TYPO3 is a modular constructed Content Management System. This means that it consists, on the one hand, of a Core Program (T3 Core), in which the most important functions are integrated, and, on the other, of so-called "extensions", with which the existing performance range of the basic TYPO3 configuration can be extended as desired. The great advantage of extensions: they enable T3 to be connected to any other kind of system, without undergoing any core modifications.
An extension can combine or consolidate several different functions.
We differentiate fundamentally between two types of extension:
- Plug-ins are those extensions which call up functions in the TYPO3 Frontend
- Modules are extensions which deploy additional TYPO3 Backend functions
In addition, extensions are sub-divided into the following groups:
- Backend: Functions that are integrated into the Backend and are available to the Content Manager (e.g.: Rich Text Editor);
- Backend Modules: additional modules in the Backend, which can be separately activated (e.g.: Full Backup);
- Frontend: Functions that are used at the Frontend, but which do not generate their own message window (e.g.: Google Analytics Integration);
- Frontend Plug-in: Extensions, that are shown in the Frontend (e.g.: News system);
- Misc: Other extensions, which cannot be fitted into the above categories (such as libraries, which keep functions available for other extensions);
- Services: Such as an authentication service, used by System Global;
- Examples: Example extensions to clarify something;
- Templates: Basic patterns, such as for showing content;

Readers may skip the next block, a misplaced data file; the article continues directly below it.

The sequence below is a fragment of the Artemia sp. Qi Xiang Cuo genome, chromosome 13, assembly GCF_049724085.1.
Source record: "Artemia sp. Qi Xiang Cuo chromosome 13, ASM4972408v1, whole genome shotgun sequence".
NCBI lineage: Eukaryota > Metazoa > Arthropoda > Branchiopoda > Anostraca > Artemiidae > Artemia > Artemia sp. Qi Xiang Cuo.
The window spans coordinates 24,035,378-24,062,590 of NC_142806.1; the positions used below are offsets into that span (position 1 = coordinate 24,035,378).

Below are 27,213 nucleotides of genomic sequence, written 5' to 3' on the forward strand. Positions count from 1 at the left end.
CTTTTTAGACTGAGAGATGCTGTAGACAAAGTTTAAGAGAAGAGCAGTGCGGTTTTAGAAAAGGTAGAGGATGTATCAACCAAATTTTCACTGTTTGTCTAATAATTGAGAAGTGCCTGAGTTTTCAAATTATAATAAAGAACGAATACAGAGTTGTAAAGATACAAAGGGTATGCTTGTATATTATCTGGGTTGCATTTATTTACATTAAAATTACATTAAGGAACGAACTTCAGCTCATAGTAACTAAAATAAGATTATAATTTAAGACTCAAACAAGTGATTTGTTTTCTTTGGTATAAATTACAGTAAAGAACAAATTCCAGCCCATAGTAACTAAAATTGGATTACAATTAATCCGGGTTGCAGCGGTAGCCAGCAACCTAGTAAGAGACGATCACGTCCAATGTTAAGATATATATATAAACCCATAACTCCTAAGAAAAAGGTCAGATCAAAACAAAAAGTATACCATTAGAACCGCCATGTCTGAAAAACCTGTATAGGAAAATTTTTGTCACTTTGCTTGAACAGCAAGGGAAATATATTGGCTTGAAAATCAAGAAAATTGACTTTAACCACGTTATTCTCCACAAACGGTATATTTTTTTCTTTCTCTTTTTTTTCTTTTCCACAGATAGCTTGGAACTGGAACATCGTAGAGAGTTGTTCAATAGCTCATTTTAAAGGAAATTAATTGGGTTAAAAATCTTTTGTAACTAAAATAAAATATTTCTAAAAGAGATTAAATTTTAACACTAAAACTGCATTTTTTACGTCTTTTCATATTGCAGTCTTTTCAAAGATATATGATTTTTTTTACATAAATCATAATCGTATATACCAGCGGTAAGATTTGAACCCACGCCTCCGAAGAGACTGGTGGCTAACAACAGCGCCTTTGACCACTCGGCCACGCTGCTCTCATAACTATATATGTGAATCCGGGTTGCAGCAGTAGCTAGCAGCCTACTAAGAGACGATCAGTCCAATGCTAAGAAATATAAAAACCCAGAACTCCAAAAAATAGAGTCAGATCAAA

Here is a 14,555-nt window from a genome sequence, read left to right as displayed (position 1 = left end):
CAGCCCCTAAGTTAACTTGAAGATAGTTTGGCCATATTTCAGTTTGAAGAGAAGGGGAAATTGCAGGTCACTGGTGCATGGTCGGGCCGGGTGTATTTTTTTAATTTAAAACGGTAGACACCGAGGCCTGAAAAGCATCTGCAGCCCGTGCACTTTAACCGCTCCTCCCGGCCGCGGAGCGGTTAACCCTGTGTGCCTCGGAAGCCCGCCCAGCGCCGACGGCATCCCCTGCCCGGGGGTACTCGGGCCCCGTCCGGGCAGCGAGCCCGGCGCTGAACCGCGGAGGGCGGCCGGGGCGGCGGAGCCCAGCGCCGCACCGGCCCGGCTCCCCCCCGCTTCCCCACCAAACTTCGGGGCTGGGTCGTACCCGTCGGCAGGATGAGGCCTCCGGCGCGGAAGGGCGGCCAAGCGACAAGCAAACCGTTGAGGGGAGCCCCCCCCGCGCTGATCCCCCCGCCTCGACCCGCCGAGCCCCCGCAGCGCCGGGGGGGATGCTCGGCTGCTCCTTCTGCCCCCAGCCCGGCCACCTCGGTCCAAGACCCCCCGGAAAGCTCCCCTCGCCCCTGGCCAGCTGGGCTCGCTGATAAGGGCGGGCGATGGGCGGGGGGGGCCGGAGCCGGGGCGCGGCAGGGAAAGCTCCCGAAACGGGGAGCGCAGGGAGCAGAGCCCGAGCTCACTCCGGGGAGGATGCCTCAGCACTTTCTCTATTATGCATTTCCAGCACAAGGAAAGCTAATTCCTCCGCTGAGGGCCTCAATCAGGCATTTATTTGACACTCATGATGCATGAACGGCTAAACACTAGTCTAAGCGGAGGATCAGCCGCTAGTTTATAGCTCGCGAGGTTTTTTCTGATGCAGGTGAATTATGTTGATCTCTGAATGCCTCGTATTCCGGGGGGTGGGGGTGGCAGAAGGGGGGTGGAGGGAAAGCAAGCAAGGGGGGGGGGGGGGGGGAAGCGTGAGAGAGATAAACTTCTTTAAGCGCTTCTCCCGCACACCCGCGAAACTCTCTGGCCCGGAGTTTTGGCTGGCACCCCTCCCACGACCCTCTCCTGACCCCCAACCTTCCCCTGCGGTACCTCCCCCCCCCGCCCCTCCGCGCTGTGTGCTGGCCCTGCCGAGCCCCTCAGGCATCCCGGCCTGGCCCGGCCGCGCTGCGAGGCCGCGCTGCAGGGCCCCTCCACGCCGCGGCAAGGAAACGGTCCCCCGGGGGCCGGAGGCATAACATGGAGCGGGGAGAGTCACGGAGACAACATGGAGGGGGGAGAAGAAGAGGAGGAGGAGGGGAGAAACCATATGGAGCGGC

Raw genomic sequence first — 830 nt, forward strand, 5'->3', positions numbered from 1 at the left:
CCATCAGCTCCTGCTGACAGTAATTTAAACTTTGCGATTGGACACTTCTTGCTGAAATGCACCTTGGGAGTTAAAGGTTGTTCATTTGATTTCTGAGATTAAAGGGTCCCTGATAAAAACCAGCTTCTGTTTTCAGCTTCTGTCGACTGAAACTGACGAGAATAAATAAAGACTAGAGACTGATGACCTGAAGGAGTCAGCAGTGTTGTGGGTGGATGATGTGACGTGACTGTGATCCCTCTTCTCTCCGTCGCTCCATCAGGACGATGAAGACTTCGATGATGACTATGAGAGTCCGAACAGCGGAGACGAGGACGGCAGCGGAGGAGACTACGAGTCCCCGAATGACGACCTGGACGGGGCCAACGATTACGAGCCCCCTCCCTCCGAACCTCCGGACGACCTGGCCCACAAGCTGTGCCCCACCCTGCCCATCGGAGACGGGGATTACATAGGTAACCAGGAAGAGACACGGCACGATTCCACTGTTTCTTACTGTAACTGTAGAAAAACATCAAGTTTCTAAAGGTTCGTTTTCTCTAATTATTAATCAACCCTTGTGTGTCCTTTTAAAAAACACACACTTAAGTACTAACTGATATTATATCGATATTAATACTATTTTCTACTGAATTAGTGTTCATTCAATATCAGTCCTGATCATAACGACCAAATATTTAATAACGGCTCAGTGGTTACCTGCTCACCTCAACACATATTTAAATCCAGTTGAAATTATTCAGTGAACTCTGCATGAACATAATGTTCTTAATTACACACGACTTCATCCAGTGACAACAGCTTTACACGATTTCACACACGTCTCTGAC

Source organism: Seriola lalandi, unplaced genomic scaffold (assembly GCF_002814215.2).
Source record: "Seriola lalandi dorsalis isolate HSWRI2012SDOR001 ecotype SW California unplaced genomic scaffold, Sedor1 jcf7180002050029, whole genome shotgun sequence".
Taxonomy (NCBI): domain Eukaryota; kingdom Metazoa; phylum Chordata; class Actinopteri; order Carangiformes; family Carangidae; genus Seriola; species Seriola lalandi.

- Documentation: User or administrator handbooks.
An extension can also contain several plug-ins or modules in order to reach the required performance range. Here is an...
Example for constructing an extension:
- The "Forum" extension
The extension for integrating a forum into TYPO3 consists of four different plug-ins and modules which, when tuned to one another, make available all the required functions:
- Plugin 1: Shows the forum
- Plugin 2: Lists the last 10 forum entries submitted
- Plugin 3: Sends news bulletins to other forum participants
- Modules: Administers the forum in the backend via the Content Manager
- Language localization for extensions
A further advantage of the modular construction of TYPO3 and its extensions lies in the very straightforward way in which different language versions of an extension can be created.
- Every plug-in and module possesses its own locallang.xml file, in which the language used is memory stored. If a new language needs to be added, the locallang.xml only needs to be extended by the appropriate translation. This is a flexible enough task to be carried out by a site editor.
- The language setting can then be changed at a given moment in time.
- Language localization for extensions for the Frontend version:
As a general rule, extensions are stored in the TYPO3 Extension Repository (TER) with a basic localization. For example, in its basic version, the "tt_news" (one of the most used TYPO3 extensions) already exists in 16 different languages.
Additional languages, insofar as they are available, can be quickly and simply downloaded from the TER and installed. The language content of the labels is then simply added to the locallang.xml of the appropriate TYPO3 extension.
The administrator can decide in which languages the Frontend extension should appear. The appropriate language files are then loaded, as soon as the new language has been configured into the the TYPO3 Core-System.
In principle, localizations can be carried out by those other than the original extension developers. More information on how to install new language versions can be found at: http://typo3.org/extensions/translators/